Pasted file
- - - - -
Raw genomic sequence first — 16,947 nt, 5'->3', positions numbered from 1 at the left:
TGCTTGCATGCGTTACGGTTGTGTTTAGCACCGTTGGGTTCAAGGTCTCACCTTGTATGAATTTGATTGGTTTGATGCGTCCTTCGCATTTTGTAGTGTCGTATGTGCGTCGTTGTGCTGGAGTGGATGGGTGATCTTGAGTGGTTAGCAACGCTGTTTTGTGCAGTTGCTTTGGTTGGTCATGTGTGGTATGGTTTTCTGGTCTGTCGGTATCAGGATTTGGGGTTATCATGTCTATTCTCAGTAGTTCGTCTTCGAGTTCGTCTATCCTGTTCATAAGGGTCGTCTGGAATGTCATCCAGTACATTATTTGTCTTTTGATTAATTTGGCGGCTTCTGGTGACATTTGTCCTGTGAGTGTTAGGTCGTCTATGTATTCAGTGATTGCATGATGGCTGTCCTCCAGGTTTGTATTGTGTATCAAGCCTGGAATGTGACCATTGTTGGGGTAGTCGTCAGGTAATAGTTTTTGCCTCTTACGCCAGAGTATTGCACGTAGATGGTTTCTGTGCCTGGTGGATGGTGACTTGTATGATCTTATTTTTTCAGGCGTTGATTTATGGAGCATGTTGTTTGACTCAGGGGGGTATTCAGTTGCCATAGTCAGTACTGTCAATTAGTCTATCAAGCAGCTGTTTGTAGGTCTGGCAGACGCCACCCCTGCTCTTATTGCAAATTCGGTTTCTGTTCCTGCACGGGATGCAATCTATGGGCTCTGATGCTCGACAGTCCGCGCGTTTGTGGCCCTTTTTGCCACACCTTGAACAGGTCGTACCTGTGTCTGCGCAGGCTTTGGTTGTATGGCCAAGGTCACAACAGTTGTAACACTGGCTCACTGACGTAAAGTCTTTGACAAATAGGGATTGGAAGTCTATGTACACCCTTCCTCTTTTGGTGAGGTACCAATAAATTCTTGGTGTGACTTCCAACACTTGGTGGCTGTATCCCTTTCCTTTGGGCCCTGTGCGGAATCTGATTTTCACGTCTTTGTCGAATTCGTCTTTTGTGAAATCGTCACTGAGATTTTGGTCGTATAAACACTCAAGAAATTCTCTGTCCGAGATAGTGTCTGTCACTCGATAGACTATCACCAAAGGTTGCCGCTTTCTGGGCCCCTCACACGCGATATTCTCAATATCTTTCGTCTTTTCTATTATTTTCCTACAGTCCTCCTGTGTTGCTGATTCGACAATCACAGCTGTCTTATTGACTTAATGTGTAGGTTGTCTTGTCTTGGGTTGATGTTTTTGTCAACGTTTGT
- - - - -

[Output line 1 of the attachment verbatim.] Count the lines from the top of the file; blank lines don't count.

Raw genomic sequence first — 16,947 nt, 5'->3', positions numbered from 1 at the left: